Keir Starmer has emerged as early frontrunner in the race for the Labour leadership, in a poll of members which countered assumptions that they will pick a “continuity Corbyn” candidate from the party’s left wing.

The shadow Brexit secretary led the field among potential contenders, favoured by 31 per cent of members in the poll by YouGov for the Party Members Project.

And the survey suggested that he would comfortably win a final run-off with shadow business secretary Rebecca Long Bailey, taking 61 per cent of the vote.

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The poll of 1,059 Labour party members between 20 and 30 December put Sir Keir on 31 per cent for first choice votes, with 20 per cent backing Ms Long Bailey. Backbencher Jess Phillips received 11 per cent, while Clive Lewis and Yvette Cooper were the first choice for 7 per cent, shadow foreign secretary Emily Thornberry was picked by 6 per cent and Wigan MP Lisa Nandy by 5 per cent.

Sir Keir, who piloted Labour through its tortuous progress towards backing a second referendum on Brexit, has yet to announce his candidacy in the race to succeed Mr Corbyn, due to begin formally next week.

Only Mr Lewis and shadow foreign secretary Emily Thornberry have so far thrown their hats into the ring.

The poll contradicts suggestions that the party might opt for a left-wing leader from outside London, not associated with the anti-Brexit cause, in order to appeal to the Leave-voting northern and midlands seats lost to Conservatives in last month’s election.

Sir Keir, a centrist who represents Holborn and St Pancras in central London, came top among members from all areas of Britain, age groups and social charges.

But fellow centrist Neil Coyle, MP for London seat Bermondsey and Old Southwark, said Starmer was not the right candidate.

“I won’t be backing Keir,” Mr Coyle told Sky News. “He was part of the shadow cabinet that led us to a disastrous election result.”

Starmer is not the right leader to win back traditional Labour voters in the seats it lost in December, said Mr Coyle.

“If we say to those voters ‘Do you want another white bloke from Islington?’ they are probably going to come back with the same answer as they have just given us in the last election,” he said.

The finding suggests that support for Ms Long Bailey among the inner circle around Mr Corbyn and the left-leaning Momentum group may not be enough to make her the party’s first female leader.

Prof Tim Bale of Queen Mary University of London, who jointly ran the poll with the University of Sussex, told The Guardian: “This is not shaping up to be a 2015-style Labour leadership contest.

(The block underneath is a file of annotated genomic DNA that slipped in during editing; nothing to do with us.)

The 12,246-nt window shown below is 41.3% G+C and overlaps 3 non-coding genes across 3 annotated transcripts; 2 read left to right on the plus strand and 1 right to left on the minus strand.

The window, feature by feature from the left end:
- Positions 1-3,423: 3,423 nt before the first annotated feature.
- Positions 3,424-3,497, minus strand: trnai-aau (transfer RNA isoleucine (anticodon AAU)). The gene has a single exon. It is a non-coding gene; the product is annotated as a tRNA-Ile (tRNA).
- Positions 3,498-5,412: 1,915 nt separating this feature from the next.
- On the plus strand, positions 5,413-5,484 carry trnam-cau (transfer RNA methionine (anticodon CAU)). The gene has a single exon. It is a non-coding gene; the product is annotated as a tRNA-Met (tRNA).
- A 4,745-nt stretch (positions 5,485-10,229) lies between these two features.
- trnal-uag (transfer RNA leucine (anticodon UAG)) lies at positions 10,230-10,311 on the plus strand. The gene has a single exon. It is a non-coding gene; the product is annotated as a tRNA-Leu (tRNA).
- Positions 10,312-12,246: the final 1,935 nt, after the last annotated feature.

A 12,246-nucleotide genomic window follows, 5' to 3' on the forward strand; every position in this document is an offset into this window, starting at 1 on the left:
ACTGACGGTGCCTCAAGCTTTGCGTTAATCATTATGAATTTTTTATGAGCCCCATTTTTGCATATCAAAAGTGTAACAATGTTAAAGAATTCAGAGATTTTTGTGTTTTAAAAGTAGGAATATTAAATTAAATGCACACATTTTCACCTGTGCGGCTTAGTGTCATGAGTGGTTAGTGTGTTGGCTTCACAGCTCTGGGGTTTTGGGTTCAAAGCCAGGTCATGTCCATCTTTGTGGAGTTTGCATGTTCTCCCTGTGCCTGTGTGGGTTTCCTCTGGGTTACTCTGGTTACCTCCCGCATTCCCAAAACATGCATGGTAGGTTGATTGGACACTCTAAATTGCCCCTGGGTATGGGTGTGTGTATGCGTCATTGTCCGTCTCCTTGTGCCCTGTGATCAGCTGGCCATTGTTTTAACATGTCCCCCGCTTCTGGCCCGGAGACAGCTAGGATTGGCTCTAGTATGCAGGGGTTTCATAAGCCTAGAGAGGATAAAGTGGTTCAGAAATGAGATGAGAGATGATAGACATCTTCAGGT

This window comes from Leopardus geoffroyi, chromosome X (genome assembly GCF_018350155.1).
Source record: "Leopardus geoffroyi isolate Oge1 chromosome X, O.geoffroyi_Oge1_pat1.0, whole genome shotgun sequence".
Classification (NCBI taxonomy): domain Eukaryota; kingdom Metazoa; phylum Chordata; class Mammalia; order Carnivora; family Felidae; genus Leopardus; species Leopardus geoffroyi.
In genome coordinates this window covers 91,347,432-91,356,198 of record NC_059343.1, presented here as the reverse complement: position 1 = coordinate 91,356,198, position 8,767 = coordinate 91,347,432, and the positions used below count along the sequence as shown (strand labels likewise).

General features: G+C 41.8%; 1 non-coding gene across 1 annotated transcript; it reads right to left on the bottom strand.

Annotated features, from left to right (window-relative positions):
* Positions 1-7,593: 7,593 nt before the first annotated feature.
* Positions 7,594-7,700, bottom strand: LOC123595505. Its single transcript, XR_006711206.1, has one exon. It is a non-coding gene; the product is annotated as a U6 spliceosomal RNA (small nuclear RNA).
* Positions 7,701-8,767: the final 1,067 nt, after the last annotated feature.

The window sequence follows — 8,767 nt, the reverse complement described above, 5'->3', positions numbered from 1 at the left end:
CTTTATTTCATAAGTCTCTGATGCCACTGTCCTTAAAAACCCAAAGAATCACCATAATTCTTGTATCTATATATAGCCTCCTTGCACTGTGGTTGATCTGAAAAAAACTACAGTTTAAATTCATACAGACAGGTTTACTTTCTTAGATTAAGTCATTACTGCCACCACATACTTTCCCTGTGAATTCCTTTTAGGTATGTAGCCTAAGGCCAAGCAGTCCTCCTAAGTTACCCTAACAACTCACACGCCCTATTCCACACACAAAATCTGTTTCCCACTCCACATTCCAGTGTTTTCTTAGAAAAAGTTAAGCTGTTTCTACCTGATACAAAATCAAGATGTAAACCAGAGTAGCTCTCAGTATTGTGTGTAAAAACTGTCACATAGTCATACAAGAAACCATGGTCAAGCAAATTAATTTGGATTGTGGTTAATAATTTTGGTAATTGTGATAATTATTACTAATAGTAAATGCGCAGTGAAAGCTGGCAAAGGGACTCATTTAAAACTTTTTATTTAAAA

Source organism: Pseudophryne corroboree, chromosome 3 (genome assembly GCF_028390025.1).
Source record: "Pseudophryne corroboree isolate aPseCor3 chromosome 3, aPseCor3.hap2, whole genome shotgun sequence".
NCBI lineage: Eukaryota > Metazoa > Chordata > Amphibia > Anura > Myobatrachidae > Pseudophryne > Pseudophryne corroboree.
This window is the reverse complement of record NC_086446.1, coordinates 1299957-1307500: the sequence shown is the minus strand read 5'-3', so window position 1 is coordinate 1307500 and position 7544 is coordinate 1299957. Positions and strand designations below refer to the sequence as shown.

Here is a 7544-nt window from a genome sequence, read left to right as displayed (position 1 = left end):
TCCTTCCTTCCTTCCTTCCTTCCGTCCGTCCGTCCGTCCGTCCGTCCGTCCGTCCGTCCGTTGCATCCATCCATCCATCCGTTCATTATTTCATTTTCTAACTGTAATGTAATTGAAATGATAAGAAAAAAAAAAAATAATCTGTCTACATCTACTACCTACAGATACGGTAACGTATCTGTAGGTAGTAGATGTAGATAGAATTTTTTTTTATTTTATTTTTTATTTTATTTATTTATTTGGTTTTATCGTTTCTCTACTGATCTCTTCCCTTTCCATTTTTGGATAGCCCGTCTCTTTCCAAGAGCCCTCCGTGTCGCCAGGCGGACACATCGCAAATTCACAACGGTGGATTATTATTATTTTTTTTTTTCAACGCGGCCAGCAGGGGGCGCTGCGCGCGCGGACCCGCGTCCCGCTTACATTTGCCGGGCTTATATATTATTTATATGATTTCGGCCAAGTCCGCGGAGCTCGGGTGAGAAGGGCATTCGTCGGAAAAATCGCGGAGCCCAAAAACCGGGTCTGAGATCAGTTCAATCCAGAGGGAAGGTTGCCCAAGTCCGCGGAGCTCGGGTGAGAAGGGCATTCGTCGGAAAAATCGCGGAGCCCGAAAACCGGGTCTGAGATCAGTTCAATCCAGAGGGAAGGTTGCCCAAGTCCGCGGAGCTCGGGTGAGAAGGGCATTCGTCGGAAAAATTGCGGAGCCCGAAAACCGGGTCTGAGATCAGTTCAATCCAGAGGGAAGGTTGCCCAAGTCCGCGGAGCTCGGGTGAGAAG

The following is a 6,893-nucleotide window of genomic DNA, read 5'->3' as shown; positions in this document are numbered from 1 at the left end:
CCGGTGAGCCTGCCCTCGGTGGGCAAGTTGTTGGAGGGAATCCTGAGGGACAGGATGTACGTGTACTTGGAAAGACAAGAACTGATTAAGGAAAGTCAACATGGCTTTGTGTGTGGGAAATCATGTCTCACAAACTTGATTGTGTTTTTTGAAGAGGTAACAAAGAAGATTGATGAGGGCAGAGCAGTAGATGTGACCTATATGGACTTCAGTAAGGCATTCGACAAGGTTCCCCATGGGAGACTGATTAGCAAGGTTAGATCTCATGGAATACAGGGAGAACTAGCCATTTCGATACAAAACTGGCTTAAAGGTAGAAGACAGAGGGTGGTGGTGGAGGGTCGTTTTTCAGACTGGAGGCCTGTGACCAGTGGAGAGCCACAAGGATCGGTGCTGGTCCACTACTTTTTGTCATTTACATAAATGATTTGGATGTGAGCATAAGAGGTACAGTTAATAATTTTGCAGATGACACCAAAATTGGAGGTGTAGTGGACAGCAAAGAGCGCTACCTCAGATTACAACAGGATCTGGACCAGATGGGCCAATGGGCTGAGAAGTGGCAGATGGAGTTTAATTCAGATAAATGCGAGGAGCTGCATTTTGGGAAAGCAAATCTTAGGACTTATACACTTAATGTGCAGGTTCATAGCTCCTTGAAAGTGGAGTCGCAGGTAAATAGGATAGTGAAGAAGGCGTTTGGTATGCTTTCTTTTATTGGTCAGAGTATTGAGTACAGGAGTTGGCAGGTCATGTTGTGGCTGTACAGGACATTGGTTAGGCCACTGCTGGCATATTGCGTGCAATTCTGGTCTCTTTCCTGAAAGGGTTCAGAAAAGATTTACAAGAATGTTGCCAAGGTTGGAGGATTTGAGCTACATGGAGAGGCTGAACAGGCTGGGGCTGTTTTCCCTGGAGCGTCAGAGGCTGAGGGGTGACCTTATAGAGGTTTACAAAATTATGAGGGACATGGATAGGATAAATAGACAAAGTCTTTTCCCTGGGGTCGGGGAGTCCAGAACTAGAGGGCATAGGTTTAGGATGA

“Unless potential candidates drop out before the start of voting, it may take a few rounds to decide the winner this time around.

“But it doesn’t look at the moment as if the winner will come from the left of the party. Right now anyway, Keir Starmer looks to be heading for a fairly emphatic victory.”

Senior figures on the left are backing shadow business secretary Rebecca Long Bailey (Getty)

He added: “It certainly doesn’t look as if Labour’s members are necessarily persuaded that it’s time the party had a female leader. They seem more interested in picking the best person for the job, irrespective of gender.”

Brexit may affect the result as Long Bailey is ranked first by 19 per cent of members who voted Remain but 31 per cent of Leave voters. Starmer is ranked first by 17 per cent of Leavers but 34 per cent of Remainers. Most members are Remainers.

Candidates for the Labour leadership will require nominations from 10 per cent of the party’s MPs and MEPs – currently 22 – as well as either five per cent of constituency parties or three affiliated groups such as trade unions.

Voting takes place on a one-person, one-vote basis among party members, affiliated supporters and registered supporters. Voters rank candidates in order of preference, with votes redistributed as the least-popular contender is eliminated in a series of rounds until one has more than 50 per cent of ballots.

The YouGov poll does not include trade union members and registered supporters, both groups which heavily backed Corbyn for leader in 2015 and 2016 and might be expected to favour a candidate fro the left of the party this time around.

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